Commonwealth Journal

June 15, 2013

Relay for Life event raises $137,000 to fight cancer

By CHRIS HARRIS, CJ Staff Writer
Commonwealth Journal

Somerset —

The weather was gorgeous. The numbers were vast. 
And the hope was strong.
The 18th-annual Relay for Life of Pulaski County event — stretching from Friday evening into the wee hours Saturday morning — brought out a big crowd once again. With the smell of yummy food heavy in the warm June air and the sound of pep-in-your-step music leaping forth from loudspeakers at Pulaski County High School’s football field, everything was set for folks to have a good time. 
“People think a cancer event would be sad, but it’s very festive,” said Brooke Whitis, community representative for the American Cancer Society (ACS). “It really is a celebration.”
Held by the ACS each year — in 21 different countries, with 4 million participants annually in the U.S. — Relay for Life is a chance for those affected by cancer, either as survivors or friends and family of those with the disease, to come together and have fun and fellowship. Those who are living with or have beaten the disease are recognized; those who have passed away are remembered, thanks to the always-unforgettable luminaria ceremony.
It’s also a fundraiser. Various teams form during the year leading up Relay for Life to raise money for cancer research, patient services, education and advocacy.
Those teams then come together at Relay for Life and get one last money-collection push in, while setting up tents and booths featuring games, food, or fanciful costumes — you might see something akin to a tiki lounge, or the jackets of the Pink Ladies from the musical “Grease.” The festivities last 12 hours, from 6 p.m. to 6 a.m., with activities, auctions, and music providing entertainment throughout the sleepless night. And after dark, the luminarias — bags bearing candles that provide a glimmer of hope and remembrance in the night — help provide a solemn tribute to those who have passed away due to cancer-related causes.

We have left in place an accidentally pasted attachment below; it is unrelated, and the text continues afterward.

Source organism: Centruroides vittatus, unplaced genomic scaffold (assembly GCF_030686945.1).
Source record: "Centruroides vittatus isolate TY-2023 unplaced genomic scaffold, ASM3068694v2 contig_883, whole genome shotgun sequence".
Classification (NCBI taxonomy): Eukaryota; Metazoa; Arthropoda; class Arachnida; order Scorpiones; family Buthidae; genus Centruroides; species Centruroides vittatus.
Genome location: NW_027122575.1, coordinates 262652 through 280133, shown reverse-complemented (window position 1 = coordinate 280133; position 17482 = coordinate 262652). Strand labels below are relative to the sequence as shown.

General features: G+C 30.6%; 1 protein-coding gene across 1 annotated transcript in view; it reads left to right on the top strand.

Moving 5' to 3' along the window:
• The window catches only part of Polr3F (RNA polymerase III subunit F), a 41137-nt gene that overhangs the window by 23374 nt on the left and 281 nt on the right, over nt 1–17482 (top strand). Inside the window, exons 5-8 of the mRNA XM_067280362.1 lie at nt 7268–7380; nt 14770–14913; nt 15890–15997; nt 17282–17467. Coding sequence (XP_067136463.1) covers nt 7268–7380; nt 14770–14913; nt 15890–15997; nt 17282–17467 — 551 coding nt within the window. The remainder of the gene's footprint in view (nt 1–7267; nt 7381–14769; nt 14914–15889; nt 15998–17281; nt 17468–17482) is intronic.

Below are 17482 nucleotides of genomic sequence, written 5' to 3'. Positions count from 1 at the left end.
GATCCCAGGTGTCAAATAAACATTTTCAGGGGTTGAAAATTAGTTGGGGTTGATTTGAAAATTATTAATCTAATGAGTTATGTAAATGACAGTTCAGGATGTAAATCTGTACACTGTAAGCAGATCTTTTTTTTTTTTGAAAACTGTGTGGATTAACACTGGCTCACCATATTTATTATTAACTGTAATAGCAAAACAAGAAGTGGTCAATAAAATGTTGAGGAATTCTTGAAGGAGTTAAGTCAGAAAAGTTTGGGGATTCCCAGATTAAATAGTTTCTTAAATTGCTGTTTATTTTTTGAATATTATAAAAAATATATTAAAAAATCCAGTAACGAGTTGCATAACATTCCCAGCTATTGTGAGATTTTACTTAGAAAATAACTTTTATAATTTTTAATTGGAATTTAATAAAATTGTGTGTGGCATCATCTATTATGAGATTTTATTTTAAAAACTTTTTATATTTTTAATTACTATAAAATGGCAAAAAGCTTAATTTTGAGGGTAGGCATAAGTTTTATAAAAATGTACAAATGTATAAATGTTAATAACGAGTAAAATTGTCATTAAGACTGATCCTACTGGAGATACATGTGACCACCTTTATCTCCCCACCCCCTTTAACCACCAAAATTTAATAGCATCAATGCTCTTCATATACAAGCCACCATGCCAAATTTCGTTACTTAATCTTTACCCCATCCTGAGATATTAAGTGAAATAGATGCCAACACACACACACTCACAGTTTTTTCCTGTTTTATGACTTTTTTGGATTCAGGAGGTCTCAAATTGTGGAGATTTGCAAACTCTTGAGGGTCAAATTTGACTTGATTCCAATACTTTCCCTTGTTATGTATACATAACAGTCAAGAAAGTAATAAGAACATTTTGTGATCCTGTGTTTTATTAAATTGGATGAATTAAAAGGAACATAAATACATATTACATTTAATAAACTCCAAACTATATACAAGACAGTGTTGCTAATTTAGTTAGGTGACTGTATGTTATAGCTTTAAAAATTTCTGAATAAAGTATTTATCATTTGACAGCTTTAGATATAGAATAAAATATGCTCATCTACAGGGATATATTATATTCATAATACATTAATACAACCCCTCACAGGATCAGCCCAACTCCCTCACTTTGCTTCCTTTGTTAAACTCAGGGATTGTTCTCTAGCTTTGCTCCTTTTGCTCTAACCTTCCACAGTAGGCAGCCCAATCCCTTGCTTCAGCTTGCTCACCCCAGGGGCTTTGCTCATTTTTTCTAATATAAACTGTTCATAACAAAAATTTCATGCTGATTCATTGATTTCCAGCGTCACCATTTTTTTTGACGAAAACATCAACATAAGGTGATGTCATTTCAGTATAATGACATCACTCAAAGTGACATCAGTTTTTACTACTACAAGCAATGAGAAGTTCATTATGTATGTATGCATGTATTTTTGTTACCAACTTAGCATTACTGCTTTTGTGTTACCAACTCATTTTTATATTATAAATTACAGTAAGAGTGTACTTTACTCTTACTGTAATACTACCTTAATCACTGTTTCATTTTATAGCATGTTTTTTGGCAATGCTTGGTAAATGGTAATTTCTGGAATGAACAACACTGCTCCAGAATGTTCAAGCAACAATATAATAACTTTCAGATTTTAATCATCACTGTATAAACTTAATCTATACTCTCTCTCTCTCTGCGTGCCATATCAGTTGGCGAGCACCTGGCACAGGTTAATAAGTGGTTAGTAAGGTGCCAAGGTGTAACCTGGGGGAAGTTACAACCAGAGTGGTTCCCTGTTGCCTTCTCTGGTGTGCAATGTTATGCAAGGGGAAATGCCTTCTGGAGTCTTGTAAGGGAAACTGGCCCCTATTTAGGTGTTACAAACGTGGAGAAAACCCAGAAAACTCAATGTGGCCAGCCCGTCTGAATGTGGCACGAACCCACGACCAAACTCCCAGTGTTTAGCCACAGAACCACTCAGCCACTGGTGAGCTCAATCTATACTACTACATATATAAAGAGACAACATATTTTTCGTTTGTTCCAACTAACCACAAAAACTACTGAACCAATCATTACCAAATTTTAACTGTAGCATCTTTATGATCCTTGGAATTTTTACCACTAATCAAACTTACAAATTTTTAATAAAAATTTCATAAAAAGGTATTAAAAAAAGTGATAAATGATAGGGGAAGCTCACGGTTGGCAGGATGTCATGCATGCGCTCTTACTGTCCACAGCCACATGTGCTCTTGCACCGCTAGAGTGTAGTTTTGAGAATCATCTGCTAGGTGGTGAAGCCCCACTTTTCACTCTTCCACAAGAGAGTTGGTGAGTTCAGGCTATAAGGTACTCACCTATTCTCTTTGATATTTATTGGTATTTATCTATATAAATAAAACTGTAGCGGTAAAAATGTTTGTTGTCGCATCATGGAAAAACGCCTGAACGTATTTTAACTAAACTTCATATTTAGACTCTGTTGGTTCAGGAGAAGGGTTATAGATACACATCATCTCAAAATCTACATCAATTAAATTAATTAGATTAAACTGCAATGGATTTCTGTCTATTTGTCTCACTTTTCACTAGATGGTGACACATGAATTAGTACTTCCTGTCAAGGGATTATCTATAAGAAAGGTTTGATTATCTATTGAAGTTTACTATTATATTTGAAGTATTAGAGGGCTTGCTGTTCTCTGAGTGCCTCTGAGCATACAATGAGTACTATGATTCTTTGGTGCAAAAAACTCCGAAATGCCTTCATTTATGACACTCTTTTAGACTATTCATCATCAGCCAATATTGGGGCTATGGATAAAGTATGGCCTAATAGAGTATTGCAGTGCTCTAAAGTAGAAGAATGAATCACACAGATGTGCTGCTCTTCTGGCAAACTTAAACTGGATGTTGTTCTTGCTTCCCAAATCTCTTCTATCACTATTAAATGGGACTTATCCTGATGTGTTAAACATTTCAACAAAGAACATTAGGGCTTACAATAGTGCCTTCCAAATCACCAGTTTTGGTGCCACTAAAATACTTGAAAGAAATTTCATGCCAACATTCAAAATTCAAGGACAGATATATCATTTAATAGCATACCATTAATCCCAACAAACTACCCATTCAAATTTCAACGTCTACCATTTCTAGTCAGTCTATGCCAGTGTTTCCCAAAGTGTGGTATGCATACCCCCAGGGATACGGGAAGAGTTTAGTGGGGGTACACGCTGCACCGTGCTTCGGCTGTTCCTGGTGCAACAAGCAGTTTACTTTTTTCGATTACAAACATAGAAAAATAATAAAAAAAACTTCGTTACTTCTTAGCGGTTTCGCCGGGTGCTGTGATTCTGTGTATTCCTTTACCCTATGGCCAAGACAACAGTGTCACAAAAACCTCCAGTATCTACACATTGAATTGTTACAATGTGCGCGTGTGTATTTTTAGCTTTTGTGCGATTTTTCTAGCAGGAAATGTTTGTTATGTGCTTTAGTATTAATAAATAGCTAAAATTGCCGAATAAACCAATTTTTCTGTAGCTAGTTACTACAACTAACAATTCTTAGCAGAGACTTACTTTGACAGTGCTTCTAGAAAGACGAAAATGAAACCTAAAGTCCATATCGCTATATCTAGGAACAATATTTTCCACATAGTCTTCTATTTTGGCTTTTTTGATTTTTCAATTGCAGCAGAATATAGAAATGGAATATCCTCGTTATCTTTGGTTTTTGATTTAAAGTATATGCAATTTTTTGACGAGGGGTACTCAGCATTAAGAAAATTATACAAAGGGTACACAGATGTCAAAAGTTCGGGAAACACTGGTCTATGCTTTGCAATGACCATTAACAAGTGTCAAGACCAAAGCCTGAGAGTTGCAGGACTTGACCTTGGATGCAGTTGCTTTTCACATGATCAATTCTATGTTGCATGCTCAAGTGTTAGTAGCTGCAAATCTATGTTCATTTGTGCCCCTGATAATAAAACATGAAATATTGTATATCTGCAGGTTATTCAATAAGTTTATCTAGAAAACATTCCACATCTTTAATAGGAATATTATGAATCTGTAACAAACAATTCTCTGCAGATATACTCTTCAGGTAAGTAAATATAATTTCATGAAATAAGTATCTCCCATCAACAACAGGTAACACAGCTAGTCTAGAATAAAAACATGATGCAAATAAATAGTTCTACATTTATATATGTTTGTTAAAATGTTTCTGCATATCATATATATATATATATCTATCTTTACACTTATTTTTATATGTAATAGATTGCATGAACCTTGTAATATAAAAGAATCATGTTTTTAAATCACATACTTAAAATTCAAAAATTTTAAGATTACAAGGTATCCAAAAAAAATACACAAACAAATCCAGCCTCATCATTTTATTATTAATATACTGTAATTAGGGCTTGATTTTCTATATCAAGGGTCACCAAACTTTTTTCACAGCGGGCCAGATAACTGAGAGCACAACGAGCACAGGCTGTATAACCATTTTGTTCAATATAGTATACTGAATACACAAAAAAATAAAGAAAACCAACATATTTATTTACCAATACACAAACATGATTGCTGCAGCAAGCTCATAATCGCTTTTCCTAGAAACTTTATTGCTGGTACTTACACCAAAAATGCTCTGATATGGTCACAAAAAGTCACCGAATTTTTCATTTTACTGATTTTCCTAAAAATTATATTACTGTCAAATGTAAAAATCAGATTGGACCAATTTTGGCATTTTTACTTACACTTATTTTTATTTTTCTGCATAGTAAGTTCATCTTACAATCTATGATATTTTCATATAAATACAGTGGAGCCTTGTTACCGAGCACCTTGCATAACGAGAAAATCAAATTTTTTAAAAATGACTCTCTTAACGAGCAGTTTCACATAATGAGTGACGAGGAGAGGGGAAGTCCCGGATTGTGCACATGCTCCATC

Though exact numbers weren’t available Saturday, Whitis observed that it was one of the most well-attended Relay for Life events the county has had. Fitting, since it’s a big year for the festivities.
Being as this is the 100th year for ACS, it’s a particularly special occasion for Relay for Life around the country, and Pulaski County presented the organization with a sweet birthday gift in the form of $137,000 total raised by 75 different teams.
“If you buy a cupcake, hot dog, or water, nobody makes a profit,” said Whitis. “Every penny goes to ACS.”
That’s even with a number of local businesses with teams, about 50 of which lined up their booths around the stadium’s track. Of course, things kick off with a survivor’s march around that same loop, signaling that cancer survivors just keep on truckin’ through life.
“We have several newly-diagnosed survivors here for the first time,” said Whitis on Friday night. “I think (the event) has given them a lot of hope and strength to get through their treatments.”
Whitis said a number of those who helped found Relay for Life in Pulaski County still participate even today, and it’s meaningful and crucial to do them proud by making Relay for Life a magical time each and every year.
“It’s about remembering those who have passed away, and fighting back as a community,” she said, “The committee, the sponsors, everyone has done a remarkable job this year. It’s just an awesome event.”